1984 APBA Gold Cup

Things Get Sticky But Hanauer Wins Gold Cup Again With Atlas

Associated Press

Kennewick, Wash. — Chip Hanauer, kicking a sticking steering wheel with his knee through the turns, drove Atlas Van Lines to his third Gold Cup unlimited hydroplane victory yesterday on the Columbia River at the Tri-Cities.

Hanauer, of Seattle, won the winner-take-all final heat at an average speed of 130.866 mph. Second place overall went to George Johnson of Seattle, driver of Executone, with 116.618 mph, and third went to Milner Irvin of Coral Gables, Fla., driver of Miss Renault, with an average speed of 114.289 mph.

The Squire Shop, driven by Mickey Remund of Seattle, did not finish, but was awarded fourth place overall, based on distance traveled in the final heat.

During one of the elimination heats, Hanauer set a one-lap record of 137.762 mph around the 2½-mile course. It was the fastest competition lap ever run in unlimited hydroplane racing.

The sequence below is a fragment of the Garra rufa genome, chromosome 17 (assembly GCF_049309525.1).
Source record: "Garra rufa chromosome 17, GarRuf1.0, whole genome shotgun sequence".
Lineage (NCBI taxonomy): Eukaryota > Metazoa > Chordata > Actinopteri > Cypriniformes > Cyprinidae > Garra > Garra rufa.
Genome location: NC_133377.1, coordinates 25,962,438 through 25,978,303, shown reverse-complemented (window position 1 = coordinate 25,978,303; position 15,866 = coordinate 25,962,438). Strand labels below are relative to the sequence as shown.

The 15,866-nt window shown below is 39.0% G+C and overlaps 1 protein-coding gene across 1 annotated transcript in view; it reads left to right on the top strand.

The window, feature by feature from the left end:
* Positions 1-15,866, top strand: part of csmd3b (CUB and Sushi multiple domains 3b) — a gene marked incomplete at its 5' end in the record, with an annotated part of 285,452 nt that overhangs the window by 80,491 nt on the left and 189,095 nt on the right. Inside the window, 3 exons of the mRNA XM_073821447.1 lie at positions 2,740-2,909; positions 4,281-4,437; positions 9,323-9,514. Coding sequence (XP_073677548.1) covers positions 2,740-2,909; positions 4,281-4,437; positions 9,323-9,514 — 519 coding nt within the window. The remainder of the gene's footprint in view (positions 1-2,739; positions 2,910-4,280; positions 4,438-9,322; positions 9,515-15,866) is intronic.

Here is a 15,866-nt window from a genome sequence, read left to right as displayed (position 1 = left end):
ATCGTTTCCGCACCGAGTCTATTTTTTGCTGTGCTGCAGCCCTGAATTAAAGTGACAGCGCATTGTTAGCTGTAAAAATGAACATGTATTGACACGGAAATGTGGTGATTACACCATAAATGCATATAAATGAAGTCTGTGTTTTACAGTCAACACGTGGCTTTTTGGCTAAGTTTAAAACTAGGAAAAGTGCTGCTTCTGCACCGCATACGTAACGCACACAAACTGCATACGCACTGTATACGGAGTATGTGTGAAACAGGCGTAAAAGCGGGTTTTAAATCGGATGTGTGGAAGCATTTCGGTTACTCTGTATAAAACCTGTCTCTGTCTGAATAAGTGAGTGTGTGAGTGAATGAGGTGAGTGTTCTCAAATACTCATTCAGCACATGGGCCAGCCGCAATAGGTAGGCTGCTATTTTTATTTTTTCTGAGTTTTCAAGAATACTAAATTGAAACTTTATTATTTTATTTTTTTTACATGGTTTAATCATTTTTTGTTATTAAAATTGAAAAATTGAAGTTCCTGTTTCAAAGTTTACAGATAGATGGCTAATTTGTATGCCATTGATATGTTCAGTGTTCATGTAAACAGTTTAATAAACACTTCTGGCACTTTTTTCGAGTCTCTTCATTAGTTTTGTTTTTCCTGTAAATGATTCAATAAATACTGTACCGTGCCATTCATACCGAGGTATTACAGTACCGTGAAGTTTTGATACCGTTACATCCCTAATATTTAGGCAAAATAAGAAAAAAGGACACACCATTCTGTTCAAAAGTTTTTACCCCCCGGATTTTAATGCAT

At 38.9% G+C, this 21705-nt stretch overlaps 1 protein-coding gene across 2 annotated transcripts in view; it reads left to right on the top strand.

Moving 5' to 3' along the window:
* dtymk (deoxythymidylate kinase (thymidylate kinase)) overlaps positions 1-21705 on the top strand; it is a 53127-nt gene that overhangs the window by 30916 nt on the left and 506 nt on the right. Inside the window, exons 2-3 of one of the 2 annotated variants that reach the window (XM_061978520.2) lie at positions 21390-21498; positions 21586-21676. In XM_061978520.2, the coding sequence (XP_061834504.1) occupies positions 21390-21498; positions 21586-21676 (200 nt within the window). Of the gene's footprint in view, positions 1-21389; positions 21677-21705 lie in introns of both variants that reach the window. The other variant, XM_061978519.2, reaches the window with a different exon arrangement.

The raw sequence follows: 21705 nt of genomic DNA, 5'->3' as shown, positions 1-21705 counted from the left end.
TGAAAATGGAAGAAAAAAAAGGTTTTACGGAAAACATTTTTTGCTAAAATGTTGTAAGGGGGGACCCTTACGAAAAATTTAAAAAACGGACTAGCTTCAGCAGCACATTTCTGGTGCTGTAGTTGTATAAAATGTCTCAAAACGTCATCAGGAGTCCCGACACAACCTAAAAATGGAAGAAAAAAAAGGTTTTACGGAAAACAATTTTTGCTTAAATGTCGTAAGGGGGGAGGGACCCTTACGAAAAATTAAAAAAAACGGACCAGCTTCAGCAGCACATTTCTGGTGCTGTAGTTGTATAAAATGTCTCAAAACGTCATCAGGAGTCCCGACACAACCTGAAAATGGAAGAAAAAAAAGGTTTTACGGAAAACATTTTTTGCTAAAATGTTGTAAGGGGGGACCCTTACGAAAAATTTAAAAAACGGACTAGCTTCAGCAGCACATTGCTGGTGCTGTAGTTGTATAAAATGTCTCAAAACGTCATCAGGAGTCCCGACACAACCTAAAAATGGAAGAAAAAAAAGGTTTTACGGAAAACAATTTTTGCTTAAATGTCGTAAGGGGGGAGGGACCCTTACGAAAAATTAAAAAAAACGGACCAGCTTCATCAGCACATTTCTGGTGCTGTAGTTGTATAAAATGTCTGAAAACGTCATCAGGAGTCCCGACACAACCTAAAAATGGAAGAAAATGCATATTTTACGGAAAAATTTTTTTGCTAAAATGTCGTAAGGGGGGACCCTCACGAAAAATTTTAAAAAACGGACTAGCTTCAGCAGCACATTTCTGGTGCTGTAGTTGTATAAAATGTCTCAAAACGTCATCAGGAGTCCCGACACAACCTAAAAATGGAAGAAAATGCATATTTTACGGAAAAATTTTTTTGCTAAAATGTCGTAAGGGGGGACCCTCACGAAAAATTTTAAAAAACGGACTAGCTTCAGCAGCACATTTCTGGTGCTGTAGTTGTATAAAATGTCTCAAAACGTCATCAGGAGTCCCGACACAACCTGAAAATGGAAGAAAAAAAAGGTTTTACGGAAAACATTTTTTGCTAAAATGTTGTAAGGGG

Hanauer also won the Gold Cup in 1982 in Detroit and 1983 in Evansville, Ind. The Gold Cup is the premier race on the unlimited-hydro circuit, and each year goes to the city that puts in the highest bid.

In the final heat, The Squire Shop jumped into the lead at the start, with Miss Budweiser second and Atlas Van Lines third.

Miss Budweiser, driven by Jim Kropfeld of Cincinnati, was later disqualified because judges said it cut off Miss Tosti Asti as the boats were lining up for the start.

Miss Tosti Asti, driven by Steve Reynolds of Kirkland, Wash., went over the Bud’s rooster tail — the powerful blast of water off the propeller — and went dead in the water. The water broke the windshield and tore up the cockpit. The visor was ripped off Reynold’s helmet, but he was not injured.

The Squire Shop held the lead for three laps, challenged by Atlas. But then it went dead in the water with engine problems, and Hanauer was unopposed the rest of the way.

But Hanauer said it was not easy winning his $9,265.

First, he said, he had to maneuver around the stricken Tosti Asti at the start. Then, the steering started to lock up and Hanauer had to keep hitting the steering wheel with his knee through the turns.

(Reprinted from the Associated Press)